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Have you eaten at any recently reviewed restaurants? Agree or disagree with B.A.? Let us know what you think...

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What you're saying...

I very much enjoyed eating dinner at Daniel's at Ogdens. You review described my dining experience perfectly. This wasn't the case with Pancho's. I much prefer Garcia's or Lake View Tavern for Mexican fare. I agree that a restaurant can have an off night so I'll give the second unit on Central Avenue a try.

Mary Kurtz

First, yes I miss the star ratings, bring it back. Second, I haven't had a chance to visit Poncho's yet, but I especially like reading the reviews.

Pat Russo
East Greenbush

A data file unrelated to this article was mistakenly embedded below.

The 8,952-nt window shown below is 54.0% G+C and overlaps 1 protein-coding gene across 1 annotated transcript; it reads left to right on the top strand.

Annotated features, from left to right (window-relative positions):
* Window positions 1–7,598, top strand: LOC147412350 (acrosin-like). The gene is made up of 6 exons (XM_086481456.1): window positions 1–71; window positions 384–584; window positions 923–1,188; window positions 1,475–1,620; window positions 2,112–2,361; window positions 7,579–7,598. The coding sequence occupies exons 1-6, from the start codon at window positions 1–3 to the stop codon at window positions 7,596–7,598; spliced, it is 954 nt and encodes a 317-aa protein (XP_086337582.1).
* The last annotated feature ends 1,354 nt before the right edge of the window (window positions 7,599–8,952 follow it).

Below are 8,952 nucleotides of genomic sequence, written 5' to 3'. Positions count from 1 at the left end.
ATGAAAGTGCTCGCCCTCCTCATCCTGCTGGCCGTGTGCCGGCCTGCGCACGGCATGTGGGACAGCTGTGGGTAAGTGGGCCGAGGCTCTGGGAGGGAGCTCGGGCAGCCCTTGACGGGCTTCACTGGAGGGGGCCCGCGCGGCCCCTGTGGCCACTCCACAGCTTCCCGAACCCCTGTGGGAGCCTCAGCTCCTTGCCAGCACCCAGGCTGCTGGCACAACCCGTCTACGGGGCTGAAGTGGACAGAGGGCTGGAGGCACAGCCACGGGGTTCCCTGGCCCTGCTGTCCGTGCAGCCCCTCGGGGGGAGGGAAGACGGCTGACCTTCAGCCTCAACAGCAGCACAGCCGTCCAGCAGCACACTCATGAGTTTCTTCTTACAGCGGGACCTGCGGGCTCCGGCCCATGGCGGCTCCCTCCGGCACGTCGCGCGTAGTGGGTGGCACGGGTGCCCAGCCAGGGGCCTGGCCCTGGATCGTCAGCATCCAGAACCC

I would travel to Amsterdam to this restaurant - it's not that far away. People traveled from all over to eat at Ferrandi's in Amsterdam. From his background, I'm sure the chef's sauce is excellent and that is the most important aspect of an Italian restaurant. Sometimes your reviewer wastes words on the negative aspects of a restaurant. I'm looking forward to trying this restaurant - I look forward to Metroland every Thursday especially for the restaurant review. And by the way Ferrandi's closed its Amsterdam location and is opening a new bistro on Saratoga Lake - Should be up and running in May. It will be called Saratoga Lake Bistro. It should be great!

Peggy Van Deloo

So happy to see you finally made out!! Our experiences have always been wonderful, the staff is extremely professional, the food subperb, and the atmosphere very warm and comfortable. Let us not forget to mention "Maria" the pianist on Friday and Saturday nights.

Charlie and Marie
Michaels Restaurant